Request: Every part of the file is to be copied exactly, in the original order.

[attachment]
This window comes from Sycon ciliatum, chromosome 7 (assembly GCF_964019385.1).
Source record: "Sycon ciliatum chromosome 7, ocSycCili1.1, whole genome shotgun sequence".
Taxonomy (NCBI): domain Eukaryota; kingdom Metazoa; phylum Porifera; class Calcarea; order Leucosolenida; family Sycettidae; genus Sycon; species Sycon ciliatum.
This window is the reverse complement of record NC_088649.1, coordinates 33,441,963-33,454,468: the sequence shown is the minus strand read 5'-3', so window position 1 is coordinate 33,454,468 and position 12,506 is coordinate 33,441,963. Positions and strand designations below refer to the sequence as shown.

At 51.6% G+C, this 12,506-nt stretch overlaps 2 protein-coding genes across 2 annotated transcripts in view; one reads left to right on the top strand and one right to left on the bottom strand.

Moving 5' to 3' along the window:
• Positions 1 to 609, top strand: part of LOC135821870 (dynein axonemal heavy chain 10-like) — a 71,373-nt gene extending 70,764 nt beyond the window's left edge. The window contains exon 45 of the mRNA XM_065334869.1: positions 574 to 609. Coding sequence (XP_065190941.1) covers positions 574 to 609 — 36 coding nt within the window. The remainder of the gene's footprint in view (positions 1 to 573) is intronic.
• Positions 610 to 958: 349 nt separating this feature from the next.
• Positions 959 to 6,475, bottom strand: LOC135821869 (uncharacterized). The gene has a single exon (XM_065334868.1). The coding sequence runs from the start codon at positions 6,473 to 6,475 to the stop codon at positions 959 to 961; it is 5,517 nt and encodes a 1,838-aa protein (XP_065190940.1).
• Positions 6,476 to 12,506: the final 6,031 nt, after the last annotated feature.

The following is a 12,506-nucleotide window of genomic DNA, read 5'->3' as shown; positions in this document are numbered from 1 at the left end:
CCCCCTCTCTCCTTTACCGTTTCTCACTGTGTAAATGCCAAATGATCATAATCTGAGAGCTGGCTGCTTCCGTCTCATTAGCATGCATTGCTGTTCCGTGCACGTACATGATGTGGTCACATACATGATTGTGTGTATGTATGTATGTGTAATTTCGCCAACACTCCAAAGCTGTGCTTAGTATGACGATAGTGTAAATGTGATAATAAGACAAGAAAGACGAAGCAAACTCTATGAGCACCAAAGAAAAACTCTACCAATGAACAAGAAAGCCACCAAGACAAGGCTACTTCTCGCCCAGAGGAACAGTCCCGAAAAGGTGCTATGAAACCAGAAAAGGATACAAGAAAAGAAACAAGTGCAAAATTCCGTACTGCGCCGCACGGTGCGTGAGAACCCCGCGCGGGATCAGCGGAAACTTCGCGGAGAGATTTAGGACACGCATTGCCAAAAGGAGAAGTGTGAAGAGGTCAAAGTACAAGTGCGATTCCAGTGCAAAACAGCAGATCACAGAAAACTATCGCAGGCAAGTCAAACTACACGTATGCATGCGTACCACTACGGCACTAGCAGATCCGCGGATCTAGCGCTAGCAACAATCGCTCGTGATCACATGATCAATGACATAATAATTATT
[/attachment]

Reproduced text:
This window comes from Sycon ciliatum, chromosome 7 (assembly GCF_964019385.1).
Source record: "Sycon ciliatum chromosome 7, ocSycCili1.1, whole genome shotgun sequence".
Taxonomy (NCBI): domain Eukaryota; kingdom Metazoa; phylum Porifera; class Calcarea; order Leucosolenida; family Sycettidae; genus Sycon; species Sycon ciliatum.
This window is the reverse complement of record NC_088649.1, coordinates 33,441,963-33,454,468: the sequence shown is the minus strand read 5'-3', so window position 1 is coordinate 33,454,468 and position 12,506 is coordinate 33,441,963. Positions and strand designations below refer to the sequence as shown.

At 51.6% G+C, this 12,506-nt stretch overlaps 2 protein-coding genes across 2 annotated transcripts in view; one reads left to right on the top strand and one right to left on the bottom strand.

Moving 5' to 3' along the window:
• Positions 1 to 609, top strand: part of LOC135821870 (dynein axonemal heavy chain 10-like) — a 71,373-nt gene extending 70,764 nt beyond the window's left edge. The window contains exon 45 of the mRNA XM_065334869.1: positions 574 to 609. Coding sequence (XP_065190941.1) covers positions 574 to 609 — 36 coding nt within the window. The remainder of the gene's footprint in view (positions 1 to 573) is intronic.
• Positions 610 to 958: 349 nt separating this feature from the next.
• Positions 959 to 6,475, bottom strand: LOC135821869 (uncharacterized). The gene has a single exon (XM_065334868.1). The coding sequence runs from the start codon at positions 6,473 to 6,475 to the stop codon at positions 959 to 961; it is 5,517 nt and encodes a 1,838-aa protein (XP_065190940.1).
• Positions 6,476 to 12,506: the final 6,031 nt, after the last annotated feature.

The following is a 12,506-nucleotide window of genomic DNA, read 5'->3' as shown; positions in this document are numbered from 1 at the left end:
CCCCCTCTCTCCTTTACCGTTTCTCACTGTGTAAATGCCAAATGATCATAATCTGAGAGCTGGCTGCTTCCGTCTCATTAGCATGCATTGCTGTTCCGTGCACGTACATGATGTGGTCACATACATGATTGTGTGTATGTATGTATGTGTAATTTCGCCAACACTCCAAAGCTGTGCTTAGTATGACGATAGTGTAAATGTGATAATAAGACAAGAAAGACGAAGCAAACTCTATGAGCACCAAAGAAAAACTCTACCAATGAACAAGAAAGCCACCAAGACAAGGCTACTTCTCGCCCAGAGGAACAGTCCCGAAAAGGTGCTATGAAACCAGAAAAGGATACAAGAAAAGAAACAAGTGCAAAATTCCGTACTGCGCCGCACGGTGCGTGAGAACCCCGCGCGGGATCAGCGGAAACTTCGCGGAGAGATTTAGGACACGCATTGCCAAAAGGAGAAGTGTGAAGAGGTCAAAGTACAAGTGCGATTCCAGTGCAAAACAGCAGATCACAGAAAACTATCGCAGGCAAGTCAAACTACACGTATGCATGCGTACCACTACGGCACTAGCAGATCCGCGGATCTAGCGCTAGCAACAATCGCTCGTGATCACATGATCAATGACATAATAATTATT